Western Virginia for the same commission allowed by the Western Department, to wit, 2 1/2 per cent. upon the cost price.
There are some 20,000 horses and mules to be brought to the Army of the Potomac for artillery and transportation, besides some twenty regiments of cavalry, requiring 20,000 horses more.
Of these the first 20,000 will probably be collected and delivered by the end of six weeks from this time. Their average cost will be $120, which would net the inspector in six or eight weeks, were he able to perform the duty, $60,000.
The quartermaster at Saint Louis, under General Fremont's direction, estimates supection cavalry horses at $130. Thousands and contracted for to be delivered here, to pass the inspection of cavalry officers or quartermasters and to conform to specifications, which all officers tell me are sufficient, and to cost, delivered here, $120. These are brought from the West.
No horses are being purchased in Cincinnati by Government agents for the Army of the Potomac. These bought there by the quartermaster are for Western Virginia or other Western armies.
The practice of going outside the legal agents of the Quartermaster's Department-the officers selected and appointed by the President, by and with the advice and consent of the Senate-to make contracts and disbursement is liable to great abuse, and should be resorted to only, I think, in case of extreme emergency.
I also inclose a telegram received from James M. Beebe & Co., Boston, by which it appears that they are informed that General Fremont has delegated to the Union Defense Committee of Chicago the powers and duties of the Quartermaster's Department in relation to contracting for and providing clothing for the troops. The advice and assistance of a committee of respectable and patriotic citizens might be of great use to this department, but I doubt the propriety and the wisdom of placing its funds thus under the control of a committee responsible only to public opinion. Certainly as Quartermaster-General and legal head of this department I cannot hold myself responsible for the acts of this committee or of Inspector Reeside, with whose appointment, so far as at present informed, no officer of this department has had anything to do, and whose functions and powers I learn only from themselves of from these with whom they attempt to deal.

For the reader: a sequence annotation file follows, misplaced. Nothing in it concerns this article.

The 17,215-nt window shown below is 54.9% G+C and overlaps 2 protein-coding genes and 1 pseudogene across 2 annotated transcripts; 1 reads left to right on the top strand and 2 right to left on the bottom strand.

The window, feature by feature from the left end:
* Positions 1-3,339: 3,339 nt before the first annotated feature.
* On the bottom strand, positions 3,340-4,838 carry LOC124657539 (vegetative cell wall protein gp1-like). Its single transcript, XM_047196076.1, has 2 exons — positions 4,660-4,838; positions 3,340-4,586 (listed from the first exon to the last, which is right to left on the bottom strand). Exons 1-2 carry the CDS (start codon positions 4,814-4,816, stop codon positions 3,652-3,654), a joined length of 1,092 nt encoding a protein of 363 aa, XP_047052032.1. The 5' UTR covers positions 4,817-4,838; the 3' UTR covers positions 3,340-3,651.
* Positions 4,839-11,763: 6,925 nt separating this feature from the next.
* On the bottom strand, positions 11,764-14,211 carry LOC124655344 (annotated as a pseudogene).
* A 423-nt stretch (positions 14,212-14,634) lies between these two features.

I am, respectfully, your obedient servant,
M. C. MEIGS,
UNITED STATES MILITARY TELEGRAPH,
[Received September 2, 1861, from Boston.]
To. M. C. MEIGS,
Quartermaster-General, U. S. Army:
General Fremont having appointed a Union Defense Committee at Chicago, Ill., they have made large contracts with a clothing house for army clothing, who apply to us for the goods. Is the United States Government legally responsible for contracts made in this way?
JAS. M. BEEBE & CO.
Washington, September 2, 1861.
Respectfully referred to the Secretary of War.
General Fremont appears to have delegated, if this statement be